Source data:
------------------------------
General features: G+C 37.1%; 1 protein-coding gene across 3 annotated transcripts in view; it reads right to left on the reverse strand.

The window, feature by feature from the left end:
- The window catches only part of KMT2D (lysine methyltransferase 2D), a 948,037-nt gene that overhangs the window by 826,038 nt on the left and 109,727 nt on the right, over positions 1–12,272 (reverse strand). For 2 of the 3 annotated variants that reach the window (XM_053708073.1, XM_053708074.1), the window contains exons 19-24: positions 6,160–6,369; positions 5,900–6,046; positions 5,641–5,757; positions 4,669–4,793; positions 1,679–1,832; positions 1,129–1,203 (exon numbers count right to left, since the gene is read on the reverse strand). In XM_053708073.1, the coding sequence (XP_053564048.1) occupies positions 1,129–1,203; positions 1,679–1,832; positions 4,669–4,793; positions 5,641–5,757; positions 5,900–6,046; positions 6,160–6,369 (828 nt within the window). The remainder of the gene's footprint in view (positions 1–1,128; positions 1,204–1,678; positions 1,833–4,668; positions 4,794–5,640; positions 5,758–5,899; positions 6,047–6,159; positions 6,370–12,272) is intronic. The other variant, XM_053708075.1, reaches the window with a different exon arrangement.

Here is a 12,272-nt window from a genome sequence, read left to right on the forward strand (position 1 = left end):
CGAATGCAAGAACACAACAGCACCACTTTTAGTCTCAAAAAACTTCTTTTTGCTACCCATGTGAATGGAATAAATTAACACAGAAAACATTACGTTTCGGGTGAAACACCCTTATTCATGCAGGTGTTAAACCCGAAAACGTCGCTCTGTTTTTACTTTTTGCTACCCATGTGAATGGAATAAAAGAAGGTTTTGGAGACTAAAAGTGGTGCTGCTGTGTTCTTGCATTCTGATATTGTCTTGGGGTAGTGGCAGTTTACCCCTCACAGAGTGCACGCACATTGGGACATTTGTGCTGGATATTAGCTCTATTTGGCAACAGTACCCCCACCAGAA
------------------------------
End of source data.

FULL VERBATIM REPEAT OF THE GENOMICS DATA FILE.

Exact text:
General features: G+C 37.1%; 1 protein-coding gene across 3 annotated transcripts in view; it reads right to left on the reverse strand.

The window, feature by feature from the left end:
- The window catches only part of KMT2D (lysine methyltransferase 2D), a 948,037-nt gene that overhangs the window by 826,038 nt on the left and 109,727 nt on the right, over positions 1–12,272 (reverse strand). For 2 of the 3 annotated variants that reach the window (XM_053708073.1, XM_053708074.1), the window contains exons 19-24: positions 6,160–6,369; positions 5,900–6,046; positions 5,641–5,757; positions 4,669–4,793; positions 1,679–1,832; positions 1,129–1,203 (exon numbers count right to left, since the gene is read on the reverse strand). In XM_053708073.1, the coding sequence (XP_053564048.1) occupies positions 1,129–1,203; positions 1,679–1,832; positions 4,669–4,793; positions 5,641–5,757; positions 5,900–6,046; positions 6,160–6,369 (828 nt within the window). The remainder of the gene's footprint in view (positions 1–1,128; positions 1,204–1,678; positions 1,833–4,668; positions 4,794–5,640; positions 5,758–5,899; positions 6,047–6,159; positions 6,370–12,272) is intronic. The other variant, XM_053708075.1, reaches the window with a different exon arrangement.

Here is a 12,272-nt window from a genome sequence, read left to right on the forward strand (position 1 = left end):
CGAATGCAAGAACACAACAGCACCACTTTTAGTCTCAAAAAACTTCTTTTTGCTACCCATGTGAATGGAATAAATTAACACAGAAAACATTACGTTTCGGGTGAAACACCCTTATTCATGCAGGTGTTAAACCCGAAAACGTCGCTCTGTTTTTACTTTTTGCTACCCATGTGAATGGAATAAAAGAAGGTTTTGGAGACTAAAAGTGGTGCTGCTGTGTTCTTGCATTCTGATATTGTCTTGGGGTAGTGGCAGTTTACCCCTCACAGAGTGCACGCACATTGGGACATTTGTGCTGGATATTAGCTCTATTTGGCAACAGTACCCCCACCAGAA